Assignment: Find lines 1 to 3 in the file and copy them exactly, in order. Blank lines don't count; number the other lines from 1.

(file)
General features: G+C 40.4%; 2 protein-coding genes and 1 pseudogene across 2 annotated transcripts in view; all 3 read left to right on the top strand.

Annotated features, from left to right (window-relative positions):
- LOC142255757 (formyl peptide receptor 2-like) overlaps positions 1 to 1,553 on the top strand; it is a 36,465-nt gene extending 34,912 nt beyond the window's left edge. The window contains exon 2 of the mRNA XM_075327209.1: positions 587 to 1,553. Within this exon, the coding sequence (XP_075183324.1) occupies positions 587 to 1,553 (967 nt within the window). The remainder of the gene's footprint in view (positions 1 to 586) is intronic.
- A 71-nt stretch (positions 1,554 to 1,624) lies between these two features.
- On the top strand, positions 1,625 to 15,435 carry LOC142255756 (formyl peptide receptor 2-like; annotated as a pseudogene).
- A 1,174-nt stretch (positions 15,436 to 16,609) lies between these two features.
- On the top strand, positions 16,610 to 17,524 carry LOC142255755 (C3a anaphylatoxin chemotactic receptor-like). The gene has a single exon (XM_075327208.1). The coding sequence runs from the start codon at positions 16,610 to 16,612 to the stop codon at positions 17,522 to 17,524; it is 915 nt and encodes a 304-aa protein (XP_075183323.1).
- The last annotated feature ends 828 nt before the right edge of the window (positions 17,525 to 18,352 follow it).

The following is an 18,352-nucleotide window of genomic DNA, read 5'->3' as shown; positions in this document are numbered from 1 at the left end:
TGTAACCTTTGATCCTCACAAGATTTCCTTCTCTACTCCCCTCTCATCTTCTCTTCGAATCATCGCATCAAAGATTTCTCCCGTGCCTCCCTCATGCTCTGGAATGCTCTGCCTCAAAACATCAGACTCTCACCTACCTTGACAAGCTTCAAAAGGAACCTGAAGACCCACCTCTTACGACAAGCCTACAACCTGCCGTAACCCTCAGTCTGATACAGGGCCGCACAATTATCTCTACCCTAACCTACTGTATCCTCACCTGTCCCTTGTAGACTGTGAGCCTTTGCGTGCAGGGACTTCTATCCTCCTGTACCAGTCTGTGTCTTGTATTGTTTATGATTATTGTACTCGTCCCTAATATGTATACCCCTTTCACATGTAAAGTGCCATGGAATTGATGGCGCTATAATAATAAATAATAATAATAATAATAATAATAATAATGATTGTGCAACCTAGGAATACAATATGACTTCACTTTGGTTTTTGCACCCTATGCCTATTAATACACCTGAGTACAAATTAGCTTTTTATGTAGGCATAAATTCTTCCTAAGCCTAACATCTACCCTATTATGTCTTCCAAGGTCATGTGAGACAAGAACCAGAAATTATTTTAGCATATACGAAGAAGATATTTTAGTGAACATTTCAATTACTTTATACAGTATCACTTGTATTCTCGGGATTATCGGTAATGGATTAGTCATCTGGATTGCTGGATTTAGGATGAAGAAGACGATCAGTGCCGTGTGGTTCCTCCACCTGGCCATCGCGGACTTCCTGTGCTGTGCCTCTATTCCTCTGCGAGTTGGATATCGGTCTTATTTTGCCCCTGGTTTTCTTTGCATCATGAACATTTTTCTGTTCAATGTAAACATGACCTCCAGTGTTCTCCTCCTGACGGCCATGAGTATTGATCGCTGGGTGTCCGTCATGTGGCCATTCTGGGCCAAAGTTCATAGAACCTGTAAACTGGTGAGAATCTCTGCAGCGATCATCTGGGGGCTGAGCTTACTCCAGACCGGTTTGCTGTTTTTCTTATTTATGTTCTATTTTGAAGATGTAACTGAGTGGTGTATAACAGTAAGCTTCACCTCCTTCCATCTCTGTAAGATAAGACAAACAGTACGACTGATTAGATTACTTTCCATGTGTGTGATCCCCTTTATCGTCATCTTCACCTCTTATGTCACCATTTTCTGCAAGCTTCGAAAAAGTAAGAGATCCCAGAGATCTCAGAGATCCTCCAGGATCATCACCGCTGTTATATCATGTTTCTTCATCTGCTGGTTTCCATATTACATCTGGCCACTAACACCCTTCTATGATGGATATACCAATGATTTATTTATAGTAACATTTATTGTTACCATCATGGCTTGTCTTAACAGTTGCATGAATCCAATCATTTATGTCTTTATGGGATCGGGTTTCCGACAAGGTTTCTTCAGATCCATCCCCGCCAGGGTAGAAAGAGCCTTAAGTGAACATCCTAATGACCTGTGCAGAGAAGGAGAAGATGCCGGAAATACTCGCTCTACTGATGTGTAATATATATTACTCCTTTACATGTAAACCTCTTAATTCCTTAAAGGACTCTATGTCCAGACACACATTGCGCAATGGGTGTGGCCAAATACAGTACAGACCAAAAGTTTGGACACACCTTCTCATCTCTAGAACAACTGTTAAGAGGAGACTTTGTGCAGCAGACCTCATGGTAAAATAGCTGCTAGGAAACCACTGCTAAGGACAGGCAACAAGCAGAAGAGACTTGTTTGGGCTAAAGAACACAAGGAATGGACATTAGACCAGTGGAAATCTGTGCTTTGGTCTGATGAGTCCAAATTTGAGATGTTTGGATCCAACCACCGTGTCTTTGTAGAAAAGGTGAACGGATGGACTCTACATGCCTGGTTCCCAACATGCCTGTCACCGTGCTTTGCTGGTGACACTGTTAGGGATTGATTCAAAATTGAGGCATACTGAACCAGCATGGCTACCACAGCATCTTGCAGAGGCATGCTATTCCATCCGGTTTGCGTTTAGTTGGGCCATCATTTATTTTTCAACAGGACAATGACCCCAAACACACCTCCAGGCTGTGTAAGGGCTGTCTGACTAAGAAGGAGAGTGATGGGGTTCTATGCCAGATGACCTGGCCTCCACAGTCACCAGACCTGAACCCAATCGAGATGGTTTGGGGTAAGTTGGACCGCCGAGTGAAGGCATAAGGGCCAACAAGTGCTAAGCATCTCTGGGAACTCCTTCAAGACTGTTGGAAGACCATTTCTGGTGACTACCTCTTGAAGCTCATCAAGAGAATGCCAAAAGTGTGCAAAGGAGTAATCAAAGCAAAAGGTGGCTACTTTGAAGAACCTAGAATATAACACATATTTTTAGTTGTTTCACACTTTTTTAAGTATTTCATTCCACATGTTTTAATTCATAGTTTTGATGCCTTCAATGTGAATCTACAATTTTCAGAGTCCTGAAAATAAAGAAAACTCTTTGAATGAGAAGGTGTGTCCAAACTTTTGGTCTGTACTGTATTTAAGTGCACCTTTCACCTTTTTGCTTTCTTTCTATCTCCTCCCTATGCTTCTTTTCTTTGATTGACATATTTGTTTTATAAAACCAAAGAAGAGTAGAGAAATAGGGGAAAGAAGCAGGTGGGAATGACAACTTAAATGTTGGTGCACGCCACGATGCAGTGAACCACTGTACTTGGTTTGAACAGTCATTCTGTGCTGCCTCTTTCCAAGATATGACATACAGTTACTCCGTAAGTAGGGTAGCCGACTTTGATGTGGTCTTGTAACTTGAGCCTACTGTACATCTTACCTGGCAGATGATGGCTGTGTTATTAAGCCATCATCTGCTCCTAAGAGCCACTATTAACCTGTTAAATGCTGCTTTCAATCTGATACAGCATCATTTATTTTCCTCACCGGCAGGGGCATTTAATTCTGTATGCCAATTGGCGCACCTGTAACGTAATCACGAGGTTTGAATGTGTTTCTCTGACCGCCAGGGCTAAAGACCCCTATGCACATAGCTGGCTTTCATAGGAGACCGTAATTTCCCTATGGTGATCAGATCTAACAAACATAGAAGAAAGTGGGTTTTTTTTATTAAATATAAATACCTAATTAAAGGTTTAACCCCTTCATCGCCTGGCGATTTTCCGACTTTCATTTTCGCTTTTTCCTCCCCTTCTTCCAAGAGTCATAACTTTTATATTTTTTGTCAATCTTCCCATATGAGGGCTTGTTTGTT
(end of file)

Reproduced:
General features: G+C 40.4%; 2 protein-coding genes and 1 pseudogene across 2 annotated transcripts in view; all 3 read left to right on the top strand.

Annotated features, from left to right (window-relative positions):
- LOC142255757 (formyl peptide receptor 2-like) overlaps positions 1 to 1,553 on the top strand; it is a 36,465-nt gene extending 34,912 nt beyond the window's left edge. The window contains exon 2 of the mRNA XM_075327209.1: positions 587 to 1,553. Within this exon, the coding sequence (XP_075183324.1) occupies positions 587 to 1,553 (967 nt within the window). The remainder of the gene's footprint in view (positions 1 to 586) is intronic.